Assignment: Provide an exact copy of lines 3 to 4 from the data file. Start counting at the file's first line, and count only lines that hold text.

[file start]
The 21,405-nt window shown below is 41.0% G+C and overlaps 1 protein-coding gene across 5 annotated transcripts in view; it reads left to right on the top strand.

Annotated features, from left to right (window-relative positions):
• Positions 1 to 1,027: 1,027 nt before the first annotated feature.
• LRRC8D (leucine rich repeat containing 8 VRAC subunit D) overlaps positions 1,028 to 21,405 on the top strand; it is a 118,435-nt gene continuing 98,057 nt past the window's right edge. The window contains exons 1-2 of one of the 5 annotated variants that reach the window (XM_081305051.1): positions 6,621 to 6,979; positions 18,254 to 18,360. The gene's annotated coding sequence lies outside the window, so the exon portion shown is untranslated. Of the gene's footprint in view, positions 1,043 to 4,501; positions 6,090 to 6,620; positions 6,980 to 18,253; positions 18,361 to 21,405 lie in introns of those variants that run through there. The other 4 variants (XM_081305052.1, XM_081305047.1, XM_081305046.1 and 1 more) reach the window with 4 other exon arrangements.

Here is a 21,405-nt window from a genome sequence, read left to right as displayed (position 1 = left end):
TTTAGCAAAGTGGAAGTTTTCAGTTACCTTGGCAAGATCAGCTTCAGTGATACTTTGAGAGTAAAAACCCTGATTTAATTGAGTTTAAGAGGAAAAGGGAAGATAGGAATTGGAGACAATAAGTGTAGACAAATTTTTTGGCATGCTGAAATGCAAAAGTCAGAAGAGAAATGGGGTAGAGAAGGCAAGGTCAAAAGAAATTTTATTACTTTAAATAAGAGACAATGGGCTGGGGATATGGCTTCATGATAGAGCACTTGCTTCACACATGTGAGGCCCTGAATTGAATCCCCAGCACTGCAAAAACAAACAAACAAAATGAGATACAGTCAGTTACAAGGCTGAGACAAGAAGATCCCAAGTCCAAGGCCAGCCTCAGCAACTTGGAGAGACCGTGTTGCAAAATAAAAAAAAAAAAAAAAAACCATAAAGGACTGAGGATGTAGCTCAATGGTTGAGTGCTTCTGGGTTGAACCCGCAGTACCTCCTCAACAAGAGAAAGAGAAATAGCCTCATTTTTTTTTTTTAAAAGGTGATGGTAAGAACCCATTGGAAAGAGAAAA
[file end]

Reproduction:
• Positions 1 to 1,027: 1,027 nt before the first annotated feature.
• LRRC8D (leucine rich repeat containing 8 VRAC subunit D) overlaps positions 1,028 to 21,405 on the top strand; it is a 118,435-nt gene continuing 98,057 nt past the window's right edge. The window contains exons 1-2 of one of the 5 annotated variants that reach the window (XM_081305051.1): positions 6,621 to 6,979; positions 18,254 to 18,360. The gene's annotated coding sequence lies outside the window, so the exon portion shown is untranslated. Of the gene's footprint in view, positions 1,043 to 4,501; positions 6,090 to 6,620; positions 6,980 to 18,253; positions 18,361 to 21,405 lie in introns of those variants that run through there. The other 4 variants (XM_081305052.1, XM_081305047.1, XM_081305046.1 and 1 more) reach the window with 4 other exon arrangements.